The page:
What is TENS?
TENS is the Abbreviation for
transcutaneous (through the skin) electrical nerve stimulation-a medical
method of reducing or eliminating pain without drugs.
TENS equipment consists of a battery
powered stimulator (about the size of a cigarette pack), lead wires, and
two or more electrodes which adhere to the skin. By adjusting the
control knobs on the stimulator, the patient is able to start or stop
the electrical impulses and can vary the length and intensity of each
The current, which
produces a mild, tingling sensation, travels from the stimulator through
the lead wires to the electrodes, which are placed over the nerves
leading to the painful area. The exact electrode placement may be
anywhere along this path, but often one pair of electrodes is located at
the pain site, while a second pair is placed near the spine, where the
nerve pathway connects to the spinal cord.
As the current passes
through the skin and "stimulates" the nerve pathway, the pain
signal traveling along the nerve is effectively blocked or altered
before reaching the brain. The reduction of pain may last several hours
after TENS treatment.
When was TENS discovered?
Although ancient writers
refer to the use of electrical eels in treating pain, TENS first
received serious consideration from the medical community in the
At that time, surgeons
began implanting electrodes in back-pain sufferers. The doctors soon
discovered that electrodes placed on the skin produced similar pain
relief. A few years later, the first commercial TENS unit was
TENS is now widely used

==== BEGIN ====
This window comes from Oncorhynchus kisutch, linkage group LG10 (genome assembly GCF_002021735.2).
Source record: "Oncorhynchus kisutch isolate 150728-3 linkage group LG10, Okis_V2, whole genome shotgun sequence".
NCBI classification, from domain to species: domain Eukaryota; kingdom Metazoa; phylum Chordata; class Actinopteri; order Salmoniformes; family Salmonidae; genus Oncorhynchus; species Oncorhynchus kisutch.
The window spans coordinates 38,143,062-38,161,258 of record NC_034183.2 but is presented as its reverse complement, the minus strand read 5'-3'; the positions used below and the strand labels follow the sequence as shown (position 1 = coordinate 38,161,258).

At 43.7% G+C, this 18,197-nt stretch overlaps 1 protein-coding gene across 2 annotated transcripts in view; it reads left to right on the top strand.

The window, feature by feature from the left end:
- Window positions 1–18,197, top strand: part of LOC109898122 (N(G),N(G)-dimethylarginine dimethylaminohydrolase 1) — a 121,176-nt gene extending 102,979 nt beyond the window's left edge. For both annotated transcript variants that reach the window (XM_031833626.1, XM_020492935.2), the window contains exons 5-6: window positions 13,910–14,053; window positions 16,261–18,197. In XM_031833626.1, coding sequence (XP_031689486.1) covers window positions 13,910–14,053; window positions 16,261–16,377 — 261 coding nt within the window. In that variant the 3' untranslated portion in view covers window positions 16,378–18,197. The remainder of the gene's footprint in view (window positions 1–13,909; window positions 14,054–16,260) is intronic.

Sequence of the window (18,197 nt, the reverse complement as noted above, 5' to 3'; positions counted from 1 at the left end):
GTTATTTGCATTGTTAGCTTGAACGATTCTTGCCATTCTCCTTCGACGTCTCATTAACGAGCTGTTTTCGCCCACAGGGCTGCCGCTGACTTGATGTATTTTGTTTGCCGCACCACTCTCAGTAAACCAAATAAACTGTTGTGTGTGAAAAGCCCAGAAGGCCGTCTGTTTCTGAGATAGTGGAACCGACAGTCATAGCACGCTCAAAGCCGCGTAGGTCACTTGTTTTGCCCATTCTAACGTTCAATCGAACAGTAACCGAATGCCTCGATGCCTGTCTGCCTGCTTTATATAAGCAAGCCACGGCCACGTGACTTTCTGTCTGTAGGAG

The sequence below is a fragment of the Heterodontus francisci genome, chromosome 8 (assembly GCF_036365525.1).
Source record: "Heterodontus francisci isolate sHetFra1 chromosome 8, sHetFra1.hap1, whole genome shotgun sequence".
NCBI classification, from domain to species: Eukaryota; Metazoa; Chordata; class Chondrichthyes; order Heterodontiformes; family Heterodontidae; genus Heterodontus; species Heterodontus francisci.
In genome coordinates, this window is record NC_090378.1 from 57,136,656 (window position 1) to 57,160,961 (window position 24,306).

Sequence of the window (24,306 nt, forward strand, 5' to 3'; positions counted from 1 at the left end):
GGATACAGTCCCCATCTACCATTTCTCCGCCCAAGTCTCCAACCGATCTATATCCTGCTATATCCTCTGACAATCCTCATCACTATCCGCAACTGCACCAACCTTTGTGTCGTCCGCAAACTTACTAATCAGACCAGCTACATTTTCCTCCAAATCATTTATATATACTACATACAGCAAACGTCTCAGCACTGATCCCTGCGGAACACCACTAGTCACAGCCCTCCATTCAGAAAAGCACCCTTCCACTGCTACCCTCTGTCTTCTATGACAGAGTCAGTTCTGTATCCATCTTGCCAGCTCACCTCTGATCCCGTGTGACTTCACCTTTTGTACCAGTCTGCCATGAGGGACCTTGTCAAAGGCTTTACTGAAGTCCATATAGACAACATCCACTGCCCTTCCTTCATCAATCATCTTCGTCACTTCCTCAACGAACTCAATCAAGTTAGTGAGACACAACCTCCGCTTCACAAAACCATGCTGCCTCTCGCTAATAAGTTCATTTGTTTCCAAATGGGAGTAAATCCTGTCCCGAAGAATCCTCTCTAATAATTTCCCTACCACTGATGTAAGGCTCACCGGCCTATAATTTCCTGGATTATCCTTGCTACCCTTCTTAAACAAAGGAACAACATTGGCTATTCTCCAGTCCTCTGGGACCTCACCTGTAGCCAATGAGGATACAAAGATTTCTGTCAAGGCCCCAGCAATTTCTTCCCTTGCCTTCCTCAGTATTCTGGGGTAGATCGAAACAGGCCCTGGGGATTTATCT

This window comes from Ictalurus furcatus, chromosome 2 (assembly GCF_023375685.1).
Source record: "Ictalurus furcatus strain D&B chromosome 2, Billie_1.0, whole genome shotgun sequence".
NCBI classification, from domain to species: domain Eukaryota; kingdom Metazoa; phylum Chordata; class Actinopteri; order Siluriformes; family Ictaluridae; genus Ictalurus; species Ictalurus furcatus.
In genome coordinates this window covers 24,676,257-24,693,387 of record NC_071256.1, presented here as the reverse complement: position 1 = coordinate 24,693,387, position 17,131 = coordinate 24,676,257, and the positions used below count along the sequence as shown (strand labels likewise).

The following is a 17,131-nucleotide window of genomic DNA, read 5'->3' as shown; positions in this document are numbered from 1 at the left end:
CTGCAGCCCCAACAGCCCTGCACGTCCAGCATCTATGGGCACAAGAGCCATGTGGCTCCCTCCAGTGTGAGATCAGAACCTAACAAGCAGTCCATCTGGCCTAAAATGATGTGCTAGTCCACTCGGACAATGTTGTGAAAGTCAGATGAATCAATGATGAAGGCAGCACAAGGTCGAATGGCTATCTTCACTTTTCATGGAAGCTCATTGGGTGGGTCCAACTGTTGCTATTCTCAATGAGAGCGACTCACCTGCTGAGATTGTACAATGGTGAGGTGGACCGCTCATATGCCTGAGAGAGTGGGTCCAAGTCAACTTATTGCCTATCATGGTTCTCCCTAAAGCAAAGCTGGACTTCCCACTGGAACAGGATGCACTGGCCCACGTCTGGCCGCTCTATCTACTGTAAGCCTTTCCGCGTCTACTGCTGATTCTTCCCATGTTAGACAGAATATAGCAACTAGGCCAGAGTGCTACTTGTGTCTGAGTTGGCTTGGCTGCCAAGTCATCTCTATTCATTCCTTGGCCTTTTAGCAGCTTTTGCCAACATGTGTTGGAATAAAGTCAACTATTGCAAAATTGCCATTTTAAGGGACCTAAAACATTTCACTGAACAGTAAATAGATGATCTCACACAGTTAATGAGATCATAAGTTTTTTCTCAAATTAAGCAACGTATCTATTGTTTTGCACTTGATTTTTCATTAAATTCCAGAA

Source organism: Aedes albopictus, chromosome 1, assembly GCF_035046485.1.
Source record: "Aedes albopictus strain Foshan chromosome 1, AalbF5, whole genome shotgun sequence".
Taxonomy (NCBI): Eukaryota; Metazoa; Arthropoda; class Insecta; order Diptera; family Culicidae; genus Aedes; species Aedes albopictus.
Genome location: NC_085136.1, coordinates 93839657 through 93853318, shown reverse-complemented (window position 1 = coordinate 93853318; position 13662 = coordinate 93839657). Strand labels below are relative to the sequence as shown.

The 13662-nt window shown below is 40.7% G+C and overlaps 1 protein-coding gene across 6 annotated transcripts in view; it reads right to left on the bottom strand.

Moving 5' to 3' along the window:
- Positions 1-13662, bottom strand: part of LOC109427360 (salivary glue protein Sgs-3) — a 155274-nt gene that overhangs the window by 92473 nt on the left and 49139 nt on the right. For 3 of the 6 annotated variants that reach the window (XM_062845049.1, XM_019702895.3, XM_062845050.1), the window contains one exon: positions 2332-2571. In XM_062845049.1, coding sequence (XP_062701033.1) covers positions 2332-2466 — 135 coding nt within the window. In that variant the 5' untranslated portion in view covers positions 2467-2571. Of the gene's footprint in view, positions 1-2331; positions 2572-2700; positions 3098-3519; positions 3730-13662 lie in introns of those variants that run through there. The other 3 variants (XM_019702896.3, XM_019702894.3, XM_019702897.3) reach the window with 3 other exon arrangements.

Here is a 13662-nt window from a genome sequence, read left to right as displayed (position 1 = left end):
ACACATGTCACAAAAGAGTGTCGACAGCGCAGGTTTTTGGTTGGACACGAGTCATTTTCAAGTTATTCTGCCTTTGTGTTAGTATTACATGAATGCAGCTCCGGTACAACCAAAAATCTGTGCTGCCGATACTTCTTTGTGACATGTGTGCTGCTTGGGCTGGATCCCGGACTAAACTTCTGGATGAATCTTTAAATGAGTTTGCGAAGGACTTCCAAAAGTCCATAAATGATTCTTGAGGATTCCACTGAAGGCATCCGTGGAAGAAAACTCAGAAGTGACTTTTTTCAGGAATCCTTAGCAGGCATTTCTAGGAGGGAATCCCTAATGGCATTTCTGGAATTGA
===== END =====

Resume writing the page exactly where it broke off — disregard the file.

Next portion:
by healthcare professionals whose primary job is to treat pain patients,
such as physicians specializing in
sports medicine and
physical therapists treating chronic pain suffers.
How does TENS work?
The exact mechanism for
TENS is not known, not unlike aspirin. Some scientists believe that the
electrical impulses override the pain message traveling along the nerve
pathway to the brain. Others theorize that the current triggers the
brain to release its own pain relieving chemicals. Recent studies
indicate that both of these theories are probably involved, plus several
Where is TENS available?
TENS is available only by
a doctor's prescription through most pain control clinics, many hospital
physical therapy departments, and private-practice physicians.
How effective is TENS?
TENS has been used to
control chronic and acute pain in a wide variety of cases. These include
back and neck injuries, joint injuries, pulled muscles, arthritis,
migraine headaches, labor and delivery, and postoperative recovery.
The success of TENS
depends, in part, on how easily the nerve pathways carrying the painful
signals to the brain can be identified, and how accessible they are for
placing the electrodes. Patient attitude and clinical history also play
an important part. That is why patients must undergo a thorough
examination by a knowledgeable clinician before TENS treatment can
CPR Medical, specializing in: